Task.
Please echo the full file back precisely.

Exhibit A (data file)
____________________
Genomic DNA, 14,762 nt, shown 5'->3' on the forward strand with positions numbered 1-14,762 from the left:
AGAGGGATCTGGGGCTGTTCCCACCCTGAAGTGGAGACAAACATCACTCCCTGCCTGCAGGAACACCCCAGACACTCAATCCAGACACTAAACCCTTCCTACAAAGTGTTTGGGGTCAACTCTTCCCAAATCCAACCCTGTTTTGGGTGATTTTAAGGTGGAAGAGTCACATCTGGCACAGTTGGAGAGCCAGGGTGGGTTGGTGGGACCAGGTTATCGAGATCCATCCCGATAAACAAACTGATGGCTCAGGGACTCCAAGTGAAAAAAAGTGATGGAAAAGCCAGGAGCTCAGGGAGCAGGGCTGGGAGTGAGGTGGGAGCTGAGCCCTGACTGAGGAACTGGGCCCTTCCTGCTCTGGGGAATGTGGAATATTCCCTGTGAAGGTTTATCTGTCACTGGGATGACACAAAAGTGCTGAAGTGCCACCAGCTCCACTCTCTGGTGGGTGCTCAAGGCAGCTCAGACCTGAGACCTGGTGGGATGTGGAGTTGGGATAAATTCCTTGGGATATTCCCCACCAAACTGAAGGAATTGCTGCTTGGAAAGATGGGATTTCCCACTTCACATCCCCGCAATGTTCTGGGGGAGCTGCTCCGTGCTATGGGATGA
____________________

Genomic DNA, 14,762 nt, shown 5'->3' on the forward strand with positions numbered 1-14,762 from the left:
AGAGGGATCTGGGGCTGTTCCCACCCTGAAGTGGAGACAAACATCACTCCCTGCCTGCAGGAACACCCCAGACACTCAATCCAGACACTAAACCCTTCCTACAAAGTGTTTGGGGTCAACTCTTCCCAAATCCAACCCTGTTTTGGGTGATTTTAAGGTGGAAGAGTCACATCTGGCACAGTTGGAGAGCCAGGGTGGGTTGGTGGGACCAGGTTATCGAGATCCATCCCGATAAACAAACTGATGGCTCAGGGACTCCAAGTGAAAAAAAGTGATGGAAAAGCCAGGAGCTCAGGGAGCAGGGCTGGGAGTGAGGTGGGAGCTGAGCCCTGACTGAGGAACTGGGCCCTTCCTGCTCTGGGGAATGTGGAATATTCCCTGTGAAGGTTTATCTGTCACTGGGATGACACAAAAGTGCTGAAGTGCCACCAGCTCCACTCTCTGGTGGGTGCTCAAGGCAGCTCAGACCTGAGACCTGGTGGGATGTGGAGTTGGGATAAATTCCTTGGGATATTCCCCACCAAACTGAAGGAATTGCTGCTTGGAAAGATGGGATTTCCCACTTCACATCCCCGCAATGTTCTGGGGGAGCTGCTCCGTGCTATGGGATGA